Coronavirus has made news essential – but it could force the closure of newspapers

Social distancing will accelerate the decline of the print sales that have sustained many media organisations.

 

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The coronavirus has made people hungrier than ever for reliable information about world events, but the extraordinary measures required to check the pandemic threaten to destroy many of the news organisations we rely on to inform us. 

At first sight, it may appear as if newspapers and other sources of news are better prepared than most to ride out the crisis. Not only is demand for their output higher than ever, but most of the work of journalists can be carried out remotely. Even field reporters do not need to be in a crowded office to do their work. 

And yet while we think of the information that media organisations provide as intrinsically intangible, in many respects the way in which we consume news remains very much physical. And what’s more, it is physical products that still provide a large proportion of the revenue needed to pay journalists.

The coronavirus – or rather, the social distancing it necessitates – has already had a significant impact on the free publications given away primarily to commuters. The Evening Standard has cut its distribution by a third to 500,000, and has begun delivering copies through Londoners’ doors. City AM, which was distributed to 90,000 people in the City of London each weekday morning, has ceased print publication entirely and asked all staff to accept a 50 per cent pay cut. 

Entertainment magazine Time Out has gone online-only for the first time in its 52-year history, and been rebranded Time In, while Stylist, which is distributed at hotels, gyms and shops, has also ceased print publication for what it hopes is “a relatively short period of time”. Metro, one of the big success stories of UK newspapers (with a free circulation of 1.4m), has not yet announced plans to scale back distribution, but it is likely only a matter of time. 

The situation is not necessarily much better for newspapers that charge. Many older people, who are far more likely to have retained the habit of popping out to buy a newspaper each morning, are in complete isolation. The average age of readerships hovers just below the cut-off point for those considered to be most at risk from Covid-19.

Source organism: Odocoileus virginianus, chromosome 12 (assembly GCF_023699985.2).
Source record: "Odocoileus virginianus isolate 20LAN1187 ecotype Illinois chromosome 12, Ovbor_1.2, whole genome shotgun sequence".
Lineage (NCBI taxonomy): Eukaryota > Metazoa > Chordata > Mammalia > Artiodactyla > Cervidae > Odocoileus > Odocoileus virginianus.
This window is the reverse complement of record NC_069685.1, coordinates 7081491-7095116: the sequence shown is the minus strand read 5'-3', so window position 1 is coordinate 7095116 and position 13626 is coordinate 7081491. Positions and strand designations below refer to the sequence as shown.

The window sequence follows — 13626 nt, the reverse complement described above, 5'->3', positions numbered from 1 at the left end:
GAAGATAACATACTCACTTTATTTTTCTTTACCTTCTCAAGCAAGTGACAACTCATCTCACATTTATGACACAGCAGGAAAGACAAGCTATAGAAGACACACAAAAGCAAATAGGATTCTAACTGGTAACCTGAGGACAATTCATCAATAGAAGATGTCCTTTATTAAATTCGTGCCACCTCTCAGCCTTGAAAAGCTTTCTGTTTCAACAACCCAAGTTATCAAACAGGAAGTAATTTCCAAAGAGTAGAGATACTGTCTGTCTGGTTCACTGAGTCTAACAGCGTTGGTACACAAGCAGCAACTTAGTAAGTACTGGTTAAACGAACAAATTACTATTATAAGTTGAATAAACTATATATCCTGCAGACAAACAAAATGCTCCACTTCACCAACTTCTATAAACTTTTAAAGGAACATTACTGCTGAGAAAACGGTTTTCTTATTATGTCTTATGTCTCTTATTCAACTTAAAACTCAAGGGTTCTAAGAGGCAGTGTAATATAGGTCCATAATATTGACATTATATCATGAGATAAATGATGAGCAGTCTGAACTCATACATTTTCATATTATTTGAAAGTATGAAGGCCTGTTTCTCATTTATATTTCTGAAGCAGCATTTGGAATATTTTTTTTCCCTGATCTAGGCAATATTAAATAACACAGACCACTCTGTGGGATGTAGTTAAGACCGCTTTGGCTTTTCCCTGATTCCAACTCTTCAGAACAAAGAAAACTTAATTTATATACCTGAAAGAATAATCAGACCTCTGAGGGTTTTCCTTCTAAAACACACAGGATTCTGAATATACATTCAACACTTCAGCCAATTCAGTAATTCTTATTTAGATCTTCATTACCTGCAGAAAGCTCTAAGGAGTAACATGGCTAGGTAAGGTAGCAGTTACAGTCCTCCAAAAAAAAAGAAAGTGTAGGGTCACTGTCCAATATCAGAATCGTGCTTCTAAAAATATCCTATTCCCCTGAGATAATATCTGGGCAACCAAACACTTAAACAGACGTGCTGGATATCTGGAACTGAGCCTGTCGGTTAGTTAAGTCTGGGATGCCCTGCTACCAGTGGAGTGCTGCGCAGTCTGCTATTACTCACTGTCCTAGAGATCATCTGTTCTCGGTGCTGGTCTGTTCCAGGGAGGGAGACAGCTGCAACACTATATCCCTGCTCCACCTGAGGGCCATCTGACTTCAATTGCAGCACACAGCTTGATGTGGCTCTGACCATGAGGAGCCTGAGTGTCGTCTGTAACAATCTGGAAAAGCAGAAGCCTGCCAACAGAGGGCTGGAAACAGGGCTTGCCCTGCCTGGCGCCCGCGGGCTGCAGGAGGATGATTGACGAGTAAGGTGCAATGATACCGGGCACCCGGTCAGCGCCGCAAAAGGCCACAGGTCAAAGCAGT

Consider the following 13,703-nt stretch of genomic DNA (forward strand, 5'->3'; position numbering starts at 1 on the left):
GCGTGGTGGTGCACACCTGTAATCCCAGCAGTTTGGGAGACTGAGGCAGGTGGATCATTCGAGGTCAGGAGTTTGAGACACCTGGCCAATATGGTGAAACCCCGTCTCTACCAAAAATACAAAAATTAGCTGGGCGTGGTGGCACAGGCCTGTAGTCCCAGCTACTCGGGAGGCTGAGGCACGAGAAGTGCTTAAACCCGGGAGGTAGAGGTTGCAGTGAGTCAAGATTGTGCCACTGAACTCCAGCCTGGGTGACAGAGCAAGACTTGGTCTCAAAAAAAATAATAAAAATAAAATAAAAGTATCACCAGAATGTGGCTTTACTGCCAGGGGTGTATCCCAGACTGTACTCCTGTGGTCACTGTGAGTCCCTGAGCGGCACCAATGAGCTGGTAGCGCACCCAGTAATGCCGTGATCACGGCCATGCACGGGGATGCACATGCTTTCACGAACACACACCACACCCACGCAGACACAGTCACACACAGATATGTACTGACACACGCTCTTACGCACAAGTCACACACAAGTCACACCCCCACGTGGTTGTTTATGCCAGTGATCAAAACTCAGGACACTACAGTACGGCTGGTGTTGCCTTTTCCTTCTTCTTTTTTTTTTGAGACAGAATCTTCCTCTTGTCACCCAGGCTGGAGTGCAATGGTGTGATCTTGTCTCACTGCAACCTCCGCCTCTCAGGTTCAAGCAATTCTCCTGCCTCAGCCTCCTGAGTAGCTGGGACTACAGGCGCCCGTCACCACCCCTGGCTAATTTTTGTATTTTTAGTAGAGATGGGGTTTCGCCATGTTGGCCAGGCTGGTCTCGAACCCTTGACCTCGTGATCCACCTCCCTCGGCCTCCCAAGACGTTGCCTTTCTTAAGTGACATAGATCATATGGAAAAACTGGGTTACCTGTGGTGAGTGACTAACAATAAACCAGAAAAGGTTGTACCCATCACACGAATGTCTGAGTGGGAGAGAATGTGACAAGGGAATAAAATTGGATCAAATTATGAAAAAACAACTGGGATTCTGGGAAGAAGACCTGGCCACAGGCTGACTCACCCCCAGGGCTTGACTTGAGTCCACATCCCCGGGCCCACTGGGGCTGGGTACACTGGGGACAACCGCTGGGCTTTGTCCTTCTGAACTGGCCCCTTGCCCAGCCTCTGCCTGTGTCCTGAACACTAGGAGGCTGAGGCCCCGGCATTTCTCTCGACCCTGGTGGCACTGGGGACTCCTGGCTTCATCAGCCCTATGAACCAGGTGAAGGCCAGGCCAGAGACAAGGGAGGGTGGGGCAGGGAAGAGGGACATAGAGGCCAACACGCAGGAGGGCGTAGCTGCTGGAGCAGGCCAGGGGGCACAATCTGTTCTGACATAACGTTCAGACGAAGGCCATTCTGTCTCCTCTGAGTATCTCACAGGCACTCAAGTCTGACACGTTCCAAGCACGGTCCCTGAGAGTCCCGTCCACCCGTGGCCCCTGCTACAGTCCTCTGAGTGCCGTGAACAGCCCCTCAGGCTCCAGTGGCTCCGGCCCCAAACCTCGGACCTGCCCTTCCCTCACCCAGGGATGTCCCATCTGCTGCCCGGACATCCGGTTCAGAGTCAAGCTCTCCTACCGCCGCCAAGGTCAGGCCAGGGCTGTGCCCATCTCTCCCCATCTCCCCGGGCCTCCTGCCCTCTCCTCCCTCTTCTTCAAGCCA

In some respects, the coronavirus is simply accelerating existing trends away from print that were affecting virtually all publications. London’s free publications had maintained or built circulation by giving print copies away, but the looming introduction of mobile data reception on the Underground was already threatening to dent their readership. 

Meanwhile, national and local newspapers that still charge have been wrestling with annual declines in the number of copies sold, often in double percentage points, for well over a decade. Assuming the post is still delivered, some publications may not be as badly affected, but social distancing will inevitably mean fewer people picking up a print publication, whichever one they would have chosen. 

Even if print readers return to their old habits once restrictions are eased, the damage the virus is doing to the economy will provide a second blow. The ad market has always been incredibly susceptible to market shocks and it tends to track the health of the overall economy. 

The 2008 financial crisis hammered print advertising and, as economies recovered slowly, much of that money, instead of returning to newspapers, went to digital advertising, in particular Facebook and Google. This pandemic is likely to deal an even bigger blow to the global economy, and history suggests that a wider recovery will not be mirrored by print advertising. That will pose an existential threat to many newspapers and magazines, even if their readerships suddenly rush out to buy a paper as soon as restrictions are lifted. 

There is one small reason for optimism, one that ironically reflects the problems news organisations have faced in recent years. As print sales and advertising have plummeted,  many have already begun to shift emphasis towards digital subscriptions. Those publications charging for news online in some form will get a chance throughout the pandemic to demonstrate to their readers why they are worth paying for. Recent changes to VAT rules, which give digital subscriptions the same exemptions as print, will provide extra reward for those efforts.  

But the pandemic’s curtailing of the simple act of picking up a print newspaper or magazine, combined with the economic shock around the corner, will leave a lasting mark on many of the news organisations currently battling to keep the public informed.

Jasper Jackson is a freelance journalist and media columnist for the New Statesman.

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